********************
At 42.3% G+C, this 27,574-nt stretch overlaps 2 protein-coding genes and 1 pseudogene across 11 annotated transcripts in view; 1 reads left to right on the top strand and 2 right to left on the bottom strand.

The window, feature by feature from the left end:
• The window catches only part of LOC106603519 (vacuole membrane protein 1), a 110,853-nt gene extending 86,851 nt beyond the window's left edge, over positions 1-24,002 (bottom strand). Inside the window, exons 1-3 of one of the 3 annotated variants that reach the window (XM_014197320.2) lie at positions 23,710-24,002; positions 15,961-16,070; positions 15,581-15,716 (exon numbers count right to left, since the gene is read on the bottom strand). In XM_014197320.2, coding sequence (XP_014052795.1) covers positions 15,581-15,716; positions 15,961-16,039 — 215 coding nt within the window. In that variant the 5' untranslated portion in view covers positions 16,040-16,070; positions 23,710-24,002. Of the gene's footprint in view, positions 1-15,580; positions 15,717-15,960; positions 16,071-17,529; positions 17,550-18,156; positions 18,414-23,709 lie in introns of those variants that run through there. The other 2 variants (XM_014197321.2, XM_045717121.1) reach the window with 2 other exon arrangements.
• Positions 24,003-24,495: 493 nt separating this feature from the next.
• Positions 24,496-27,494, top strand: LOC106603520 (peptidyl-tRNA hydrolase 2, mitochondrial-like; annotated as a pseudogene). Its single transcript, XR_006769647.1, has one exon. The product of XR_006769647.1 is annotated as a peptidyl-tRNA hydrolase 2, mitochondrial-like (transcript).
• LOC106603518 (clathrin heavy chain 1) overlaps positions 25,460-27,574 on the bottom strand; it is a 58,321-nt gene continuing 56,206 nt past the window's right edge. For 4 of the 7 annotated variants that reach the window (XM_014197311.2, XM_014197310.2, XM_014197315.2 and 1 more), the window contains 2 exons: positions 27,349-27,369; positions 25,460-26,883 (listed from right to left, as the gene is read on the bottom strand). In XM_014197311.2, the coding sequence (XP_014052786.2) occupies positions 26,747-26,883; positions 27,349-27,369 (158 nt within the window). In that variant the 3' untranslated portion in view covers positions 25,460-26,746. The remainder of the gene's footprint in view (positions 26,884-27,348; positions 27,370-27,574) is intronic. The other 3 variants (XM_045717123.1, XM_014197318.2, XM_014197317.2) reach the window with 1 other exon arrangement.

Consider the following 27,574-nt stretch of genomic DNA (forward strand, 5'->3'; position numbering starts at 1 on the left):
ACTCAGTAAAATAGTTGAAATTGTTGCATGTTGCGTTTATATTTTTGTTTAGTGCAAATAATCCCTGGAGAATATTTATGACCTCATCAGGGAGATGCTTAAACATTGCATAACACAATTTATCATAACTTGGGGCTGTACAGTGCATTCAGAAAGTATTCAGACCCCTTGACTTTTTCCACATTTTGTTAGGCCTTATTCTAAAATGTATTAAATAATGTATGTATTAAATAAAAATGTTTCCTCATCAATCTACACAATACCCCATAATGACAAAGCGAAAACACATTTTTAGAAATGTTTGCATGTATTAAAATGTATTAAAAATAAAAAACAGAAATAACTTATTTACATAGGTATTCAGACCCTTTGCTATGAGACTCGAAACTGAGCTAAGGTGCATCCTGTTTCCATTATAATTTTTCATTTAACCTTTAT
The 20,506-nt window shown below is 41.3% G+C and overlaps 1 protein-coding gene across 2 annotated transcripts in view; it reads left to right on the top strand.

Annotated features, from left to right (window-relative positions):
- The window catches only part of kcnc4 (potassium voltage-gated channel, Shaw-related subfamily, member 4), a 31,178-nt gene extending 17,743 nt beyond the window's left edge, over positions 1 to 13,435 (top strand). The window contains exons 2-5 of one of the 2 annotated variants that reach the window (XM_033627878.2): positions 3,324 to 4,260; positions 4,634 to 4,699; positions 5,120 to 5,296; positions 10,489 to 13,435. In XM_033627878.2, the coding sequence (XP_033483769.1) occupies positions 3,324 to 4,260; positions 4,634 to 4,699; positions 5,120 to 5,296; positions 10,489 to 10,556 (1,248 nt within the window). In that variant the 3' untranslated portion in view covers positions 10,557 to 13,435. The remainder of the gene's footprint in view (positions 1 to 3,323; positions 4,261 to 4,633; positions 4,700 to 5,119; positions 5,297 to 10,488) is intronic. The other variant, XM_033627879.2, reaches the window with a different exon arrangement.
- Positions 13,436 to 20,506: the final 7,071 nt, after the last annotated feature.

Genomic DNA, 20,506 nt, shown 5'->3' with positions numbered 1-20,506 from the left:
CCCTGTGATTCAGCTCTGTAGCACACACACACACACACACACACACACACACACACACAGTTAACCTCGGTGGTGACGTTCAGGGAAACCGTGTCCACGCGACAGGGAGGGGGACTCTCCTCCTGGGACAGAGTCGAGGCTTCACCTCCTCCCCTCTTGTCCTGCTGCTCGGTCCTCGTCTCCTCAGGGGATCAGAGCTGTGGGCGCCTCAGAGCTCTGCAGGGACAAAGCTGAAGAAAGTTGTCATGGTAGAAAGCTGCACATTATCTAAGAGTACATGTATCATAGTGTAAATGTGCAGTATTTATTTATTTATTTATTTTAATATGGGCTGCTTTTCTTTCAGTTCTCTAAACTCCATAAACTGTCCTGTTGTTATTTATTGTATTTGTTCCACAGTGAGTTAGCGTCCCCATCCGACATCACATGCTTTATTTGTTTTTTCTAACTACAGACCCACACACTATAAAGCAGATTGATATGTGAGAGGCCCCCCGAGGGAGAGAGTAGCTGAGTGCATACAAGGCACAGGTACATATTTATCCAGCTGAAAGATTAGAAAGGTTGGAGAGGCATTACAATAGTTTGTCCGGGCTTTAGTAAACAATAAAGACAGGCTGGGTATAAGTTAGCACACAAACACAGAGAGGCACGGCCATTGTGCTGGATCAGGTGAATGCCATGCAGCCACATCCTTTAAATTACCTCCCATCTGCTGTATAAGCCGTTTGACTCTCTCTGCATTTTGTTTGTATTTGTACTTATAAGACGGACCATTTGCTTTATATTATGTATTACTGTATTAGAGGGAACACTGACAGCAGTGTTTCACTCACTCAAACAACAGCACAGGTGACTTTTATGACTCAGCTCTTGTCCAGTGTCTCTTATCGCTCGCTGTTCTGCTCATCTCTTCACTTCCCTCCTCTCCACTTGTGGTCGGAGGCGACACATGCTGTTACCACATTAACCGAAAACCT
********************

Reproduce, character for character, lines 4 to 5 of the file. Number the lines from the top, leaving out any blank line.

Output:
• Positions 24,003-24,495: 493 nt separating this feature from the next.
• Positions 24,496-27,494, top strand: LOC106603520 (peptidyl-tRNA hydrolase 2, mitochondrial-like; annotated as a pseudogene). Its single transcript, XR_006769647.1, has one exon. The product of XR_006769647.1 is annotated as a peptidyl-tRNA hydrolase 2, mitochondrial-like (transcript).